‘Whitney Houston: I Wanna Dance with Somebody’ Review

To expand upon my quick thoughts in the video, Whitney Houston: I Wanna Dance with Somebody is a semibiographical musical film directed by Kasi Lemmons (Eve’s Bayou) from a screenplay written by Anthony McCarten (Bohemian Rhapsody). Featuring Naomi Ackie, Stanley Tucci, Ashton Sanders, Tamara Tunie, Nafessa Williams, and Clarke Peters; the film is based on the life of American pop singer, icon, and actress Whitney Houston.

At the 1994 American Music Awards Whitney Houston (Naomi Ackie) looks at her family in the crowd before she begins to sing. In 1983 a teenage Whitney is singing a solo at New Hope Baptist Church in Newark, New Jersey. She adds several flourishes to the song catching the attention of her mother Cissy Houston (Tamara Tunie) who is also the choir director. After church Cissy makes Whitney rehearse the song over and over stating she can only add flourishes once she truly knows the music. When Whitney threatens to quit, Cissy reminds her she chose to do this and that she will see it through to the end.

While listening to music in the park Whitney meets Robyn Crawford (Nafessa Williams), a college student handing out pamphlets. After talking for a bit Whitney invites Robyn to hear her sing backup for her mother at a New York City nightclub. The two form a strong bond eventually becoming close friends and starting a relationship. Whitney eventually moves out of her parent’s house and moves in with Robyn shortly after. One night before doing a set Cissy notices the founder and president of Arista Records Clive Davis (Stanley Tucci) is in the audience and fakes losing her voice so that Whitney can start the show. Clive is blown away by Whitney’s voice and offers to sign her to a record deal.

Whitney Houston is a cultural icon. Nicknamed “The Voice”, she is one of the bestselling music artists of all time, with sales of over 200 million records worldwide, and the best singer of her generation. I remember hearing my mom blasting her music as a kid and falling in love with her wide-ranging vocality. My favorite song by her is “When You Believe,” a song she performed with Mariah Carey for the 1998 animated masterpiece, The Prince of Egypt. Whitney was also a pretty decent actor appearing in box-office hits such as The Bodyguard (1992), Waiting to Exhale (1995), and The Preacher’s Wife (1996). The multi-talented star was loved by the world and it was only a matter of time until her story got the theatrical treatment.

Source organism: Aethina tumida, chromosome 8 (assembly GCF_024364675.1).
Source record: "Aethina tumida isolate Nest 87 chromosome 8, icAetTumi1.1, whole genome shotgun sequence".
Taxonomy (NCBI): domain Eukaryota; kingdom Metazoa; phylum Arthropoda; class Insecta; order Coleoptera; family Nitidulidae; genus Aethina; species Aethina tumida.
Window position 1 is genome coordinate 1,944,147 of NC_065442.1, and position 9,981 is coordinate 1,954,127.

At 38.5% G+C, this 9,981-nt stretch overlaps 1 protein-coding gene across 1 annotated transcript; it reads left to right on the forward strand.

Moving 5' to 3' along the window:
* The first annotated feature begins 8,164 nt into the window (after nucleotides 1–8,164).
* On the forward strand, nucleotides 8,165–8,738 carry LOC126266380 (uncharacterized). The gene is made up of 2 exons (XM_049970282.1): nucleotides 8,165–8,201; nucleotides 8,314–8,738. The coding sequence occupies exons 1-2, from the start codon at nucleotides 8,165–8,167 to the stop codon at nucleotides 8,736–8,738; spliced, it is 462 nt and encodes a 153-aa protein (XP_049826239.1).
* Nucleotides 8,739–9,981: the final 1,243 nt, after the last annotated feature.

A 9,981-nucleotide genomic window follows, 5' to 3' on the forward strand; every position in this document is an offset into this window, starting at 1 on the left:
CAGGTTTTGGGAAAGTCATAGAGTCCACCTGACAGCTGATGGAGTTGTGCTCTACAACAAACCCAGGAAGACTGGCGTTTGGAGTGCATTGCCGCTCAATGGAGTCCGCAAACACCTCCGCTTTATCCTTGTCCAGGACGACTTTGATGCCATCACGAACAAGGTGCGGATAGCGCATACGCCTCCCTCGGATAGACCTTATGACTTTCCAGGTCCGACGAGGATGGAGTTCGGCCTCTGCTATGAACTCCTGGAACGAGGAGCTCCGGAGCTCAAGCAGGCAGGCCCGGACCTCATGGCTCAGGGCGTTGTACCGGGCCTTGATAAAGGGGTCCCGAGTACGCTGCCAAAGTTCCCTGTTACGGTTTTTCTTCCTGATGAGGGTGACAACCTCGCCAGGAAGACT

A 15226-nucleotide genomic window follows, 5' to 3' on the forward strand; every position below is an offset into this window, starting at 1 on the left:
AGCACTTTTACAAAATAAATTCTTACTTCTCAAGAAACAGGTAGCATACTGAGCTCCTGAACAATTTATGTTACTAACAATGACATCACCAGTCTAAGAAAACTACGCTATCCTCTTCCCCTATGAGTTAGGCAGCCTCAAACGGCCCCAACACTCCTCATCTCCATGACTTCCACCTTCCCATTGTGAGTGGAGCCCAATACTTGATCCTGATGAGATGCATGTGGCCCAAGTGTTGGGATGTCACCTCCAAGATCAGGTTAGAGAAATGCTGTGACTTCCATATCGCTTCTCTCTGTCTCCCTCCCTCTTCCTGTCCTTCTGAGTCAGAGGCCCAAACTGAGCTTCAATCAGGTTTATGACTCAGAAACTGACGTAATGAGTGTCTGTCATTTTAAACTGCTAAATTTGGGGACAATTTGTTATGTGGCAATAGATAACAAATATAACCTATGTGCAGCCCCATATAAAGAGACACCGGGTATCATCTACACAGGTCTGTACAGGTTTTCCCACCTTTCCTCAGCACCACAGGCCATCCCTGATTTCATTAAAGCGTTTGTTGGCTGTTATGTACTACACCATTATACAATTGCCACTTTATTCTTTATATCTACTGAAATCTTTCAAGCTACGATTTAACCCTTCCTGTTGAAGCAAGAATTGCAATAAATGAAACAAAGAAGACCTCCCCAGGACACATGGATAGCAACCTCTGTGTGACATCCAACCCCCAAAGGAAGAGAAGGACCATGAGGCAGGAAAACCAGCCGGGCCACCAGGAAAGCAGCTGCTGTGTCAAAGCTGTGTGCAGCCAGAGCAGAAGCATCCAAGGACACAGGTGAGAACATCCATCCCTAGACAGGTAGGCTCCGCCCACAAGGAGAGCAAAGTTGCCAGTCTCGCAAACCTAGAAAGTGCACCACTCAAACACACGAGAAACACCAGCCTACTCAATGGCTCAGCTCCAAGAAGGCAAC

My bar for Black female singer biopics starts with the 1993 classic, What’s Love Got to Do with It, and goes down from there. Whitney Houston: I Wanna Dance with Somebody doesn’t quite reach those heights, but Kasi Lemmons handles the material well. She pulls emotional performances out of all the actors, even those with smaller roles. The start of the feature is a bit choppy and feels like it has two openings. The scene at the AMA’s could have been cut out since the film returns to that point at the end leaving the starting point as Whitney singing in her church’s choir. Cissy Houston is noticeably missing from a lot of the film with no explanation as to why with her only popping in when her daughter is in distress. While Whitney’s relationship with her parents does seem strained at times, she seemed to be on good terms with her mother as she is ultimately the one who makes sure she goes to rehab.

Naomi Ackie embodies Whitney on every level and is the highlight of the film. Her performance and cadence almost make you think Whitney is on the screen. She talks like Whitney, walks like Whitney, and even sings like Whitney. This in itself is an accomplishment and a true signifier of her acting prowess. Though they don’t look that much alike the hair and make-up departments do a good job of making Ackie look more like the pop star as the film progresses.

Another focus of the film is Whitney’s relationship with her best friend and creative director Robyn Crawford. Their sexual relationship was not an openly known fact until Crawford published her book A Song for You: My Life with Whitney Houston in 2019. While most of her family knew, they implored her to keep it a secret and start openly dating young men so that the public does not catch wind of it. If so the damage to her career as America’s princess would be irreparable. As Whitney began seeing other men their relationship fizzled out though they remained close friends.

Of course, the film takes every chance it can to explore Whitney’s impressive musical catalog. We find out that while Whitney was a phenomenal singer, she didn’t write any of her hit records. Clive brought all the music to her and she chose whatever sounded good to her. Due to this, she did not make much money off of her music which made it harder for her to get out of financial trouble. Still, her vocal range was impressive with many of her songs being leagues better than the original versions. The film also doesn’t shy away from Whitney’s drug use and her tumultuous relationship with Bobby Brown (Ashton Sanders). Brown got a lot of flack for introducing Whitney to drugs, but the film clearly shows she was into drugs before she met him. (Although his infidelity and verbal abuse didn’t help)

Naomi Ackie’s performance and Whitney Houston’s vast musical catalog make this film a great watch. Audiences are given a peek into the private life of one of the most influential singers that ever lived and not just a beat-by-beat walkthrough of her greatest hits. I give Whitney Houston: I Wanna Dance with Somebody a Decent 8.1/10. I do wish we got to explore more of Whitney’s acting exploits beyond The Bodyguard, but that’s just my opinion.

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